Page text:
I would not even think about retiring in my native Caribbean island and have been traveling and researching other locales, including Panama. I certainly will not be getting old in the US because of the outrageous taxes and cost of healthcare. I could, if I wanted to get poor and live off the other taxpayers, like the Welfare class. I think not. When I lived in the New York area, I expected and enjoyed great services, though I had to pay for it. I moved to Florida and had to adjust my expectations, though I paid less for the goods and services I was purchasing. Still, when I lived in Evansville, IN the service there was nearly non-existent. Again, I had to adjust my expectations and not gripe and compare it to New York or Los Angeles.
So in concluding, your mileage will always vary. I think that of all the Latin American countries that I've traveled to, including Brazil, Panama seems to be the most hospitable when it comes to the lifestyle that I am looking for as I get older.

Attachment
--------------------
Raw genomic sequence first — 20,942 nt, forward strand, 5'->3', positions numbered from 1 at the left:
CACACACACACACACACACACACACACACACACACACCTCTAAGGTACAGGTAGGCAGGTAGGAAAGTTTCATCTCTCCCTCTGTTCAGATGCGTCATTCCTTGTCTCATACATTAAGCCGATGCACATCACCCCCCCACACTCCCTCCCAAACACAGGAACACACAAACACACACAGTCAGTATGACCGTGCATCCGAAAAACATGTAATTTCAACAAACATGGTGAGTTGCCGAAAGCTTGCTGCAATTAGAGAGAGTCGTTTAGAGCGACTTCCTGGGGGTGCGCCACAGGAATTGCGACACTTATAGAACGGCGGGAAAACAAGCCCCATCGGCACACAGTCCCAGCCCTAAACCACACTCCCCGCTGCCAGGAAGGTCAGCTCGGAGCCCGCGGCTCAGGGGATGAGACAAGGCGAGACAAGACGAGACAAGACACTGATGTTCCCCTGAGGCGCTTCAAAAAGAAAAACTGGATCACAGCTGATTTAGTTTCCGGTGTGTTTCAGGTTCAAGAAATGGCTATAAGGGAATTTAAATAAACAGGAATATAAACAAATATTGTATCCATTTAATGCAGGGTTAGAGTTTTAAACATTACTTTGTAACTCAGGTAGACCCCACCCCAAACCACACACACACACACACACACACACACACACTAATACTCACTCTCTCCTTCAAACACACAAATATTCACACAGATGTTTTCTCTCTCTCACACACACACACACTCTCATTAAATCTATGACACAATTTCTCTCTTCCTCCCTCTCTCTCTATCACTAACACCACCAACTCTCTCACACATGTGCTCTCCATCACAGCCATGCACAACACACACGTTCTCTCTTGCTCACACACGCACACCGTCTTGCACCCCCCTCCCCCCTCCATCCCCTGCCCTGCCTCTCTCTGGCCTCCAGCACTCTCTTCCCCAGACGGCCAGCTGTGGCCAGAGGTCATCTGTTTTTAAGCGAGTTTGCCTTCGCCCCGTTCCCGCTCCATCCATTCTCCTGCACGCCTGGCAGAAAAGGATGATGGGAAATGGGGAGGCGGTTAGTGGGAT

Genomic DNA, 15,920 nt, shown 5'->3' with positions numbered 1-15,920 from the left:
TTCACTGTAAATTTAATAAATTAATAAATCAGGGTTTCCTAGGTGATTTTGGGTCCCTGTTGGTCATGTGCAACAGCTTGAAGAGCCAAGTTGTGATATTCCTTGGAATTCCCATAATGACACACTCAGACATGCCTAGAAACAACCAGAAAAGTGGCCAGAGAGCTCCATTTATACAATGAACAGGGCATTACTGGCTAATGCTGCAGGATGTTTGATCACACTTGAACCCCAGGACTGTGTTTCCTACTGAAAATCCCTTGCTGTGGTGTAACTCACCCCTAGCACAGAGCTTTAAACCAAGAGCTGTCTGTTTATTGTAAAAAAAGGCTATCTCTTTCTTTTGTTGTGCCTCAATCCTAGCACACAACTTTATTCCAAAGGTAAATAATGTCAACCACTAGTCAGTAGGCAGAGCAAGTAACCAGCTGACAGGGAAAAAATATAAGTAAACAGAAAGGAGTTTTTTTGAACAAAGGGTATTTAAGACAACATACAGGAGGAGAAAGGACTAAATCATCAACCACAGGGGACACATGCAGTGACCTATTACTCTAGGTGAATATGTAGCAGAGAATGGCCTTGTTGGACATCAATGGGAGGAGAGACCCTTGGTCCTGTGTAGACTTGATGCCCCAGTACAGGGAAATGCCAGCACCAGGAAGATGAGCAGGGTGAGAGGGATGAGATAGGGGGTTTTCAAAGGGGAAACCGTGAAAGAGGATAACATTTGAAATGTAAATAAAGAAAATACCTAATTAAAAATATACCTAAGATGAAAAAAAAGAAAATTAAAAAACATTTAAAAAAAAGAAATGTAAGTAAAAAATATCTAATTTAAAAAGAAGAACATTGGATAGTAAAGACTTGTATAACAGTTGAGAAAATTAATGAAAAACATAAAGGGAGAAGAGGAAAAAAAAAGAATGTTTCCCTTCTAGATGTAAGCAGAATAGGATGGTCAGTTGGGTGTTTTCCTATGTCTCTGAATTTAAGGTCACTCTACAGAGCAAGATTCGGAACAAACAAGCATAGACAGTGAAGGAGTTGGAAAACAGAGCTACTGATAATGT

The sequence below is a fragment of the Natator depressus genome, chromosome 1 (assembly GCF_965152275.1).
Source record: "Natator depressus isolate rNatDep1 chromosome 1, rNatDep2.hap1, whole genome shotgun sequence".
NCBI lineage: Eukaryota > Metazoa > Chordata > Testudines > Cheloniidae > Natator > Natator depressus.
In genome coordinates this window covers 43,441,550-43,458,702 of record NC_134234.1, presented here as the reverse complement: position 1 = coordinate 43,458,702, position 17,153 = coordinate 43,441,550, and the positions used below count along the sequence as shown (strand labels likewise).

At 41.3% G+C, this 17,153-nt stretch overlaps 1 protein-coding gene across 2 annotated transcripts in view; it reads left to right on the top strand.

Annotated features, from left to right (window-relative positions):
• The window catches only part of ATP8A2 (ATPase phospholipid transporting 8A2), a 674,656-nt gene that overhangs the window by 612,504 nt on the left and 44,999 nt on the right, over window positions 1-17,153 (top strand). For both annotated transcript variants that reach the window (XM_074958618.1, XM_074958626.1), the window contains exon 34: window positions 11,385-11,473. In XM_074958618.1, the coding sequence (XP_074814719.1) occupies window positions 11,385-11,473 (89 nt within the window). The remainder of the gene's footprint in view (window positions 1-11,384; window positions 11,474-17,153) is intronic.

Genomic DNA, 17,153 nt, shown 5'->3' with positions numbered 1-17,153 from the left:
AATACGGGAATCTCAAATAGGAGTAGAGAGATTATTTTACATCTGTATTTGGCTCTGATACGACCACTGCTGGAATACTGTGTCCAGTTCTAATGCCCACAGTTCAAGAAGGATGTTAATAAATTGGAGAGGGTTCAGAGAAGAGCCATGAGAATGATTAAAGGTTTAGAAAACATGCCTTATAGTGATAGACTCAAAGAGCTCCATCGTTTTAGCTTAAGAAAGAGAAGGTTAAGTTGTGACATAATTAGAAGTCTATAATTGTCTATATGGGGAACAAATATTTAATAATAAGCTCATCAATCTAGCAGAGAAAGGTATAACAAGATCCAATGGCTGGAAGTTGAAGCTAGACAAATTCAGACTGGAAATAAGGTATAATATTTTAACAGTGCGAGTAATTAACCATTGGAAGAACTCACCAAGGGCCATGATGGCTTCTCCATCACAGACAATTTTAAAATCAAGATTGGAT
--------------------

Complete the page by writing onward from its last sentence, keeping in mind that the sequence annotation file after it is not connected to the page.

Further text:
Just my $0.02

Luis Eduardo Aguilar said...

Hello, I'm a venezuelan expatriate in Panama. Before I moved here with my wife, I got the Canadian Permanent Residence. I was facinated with the idea of moving there, because 12 years ago I studied ESL in Toronto and I really liked the country. Now, I'm considering my decision if moving to Canada is a good idea, We really like Panama. As latin americans, we found the culture very similar and to be honest, thinking about retirement, this definitly would be an option to consider. I was last december in Calgary and I have to say I was scared. Winters in Canada are awful, and Panama offers better options, specially if you like the beach. I would appreciate any advise from wise and experienced people of this forum. Thanks,

heart123 said...

Just beginning my search for a retirement area in either Panama or Costa Rica. Lots of info in the ozone to digest!
I'm a widow in my 60's. Any thoughts about single women living in Panama?
Not really a city person but do like to be close enough to get in to one.
Also it would have to be affordable(read cheap as possible!)
Possible to live without a car?
Any help would be appreciated...

Lynn said...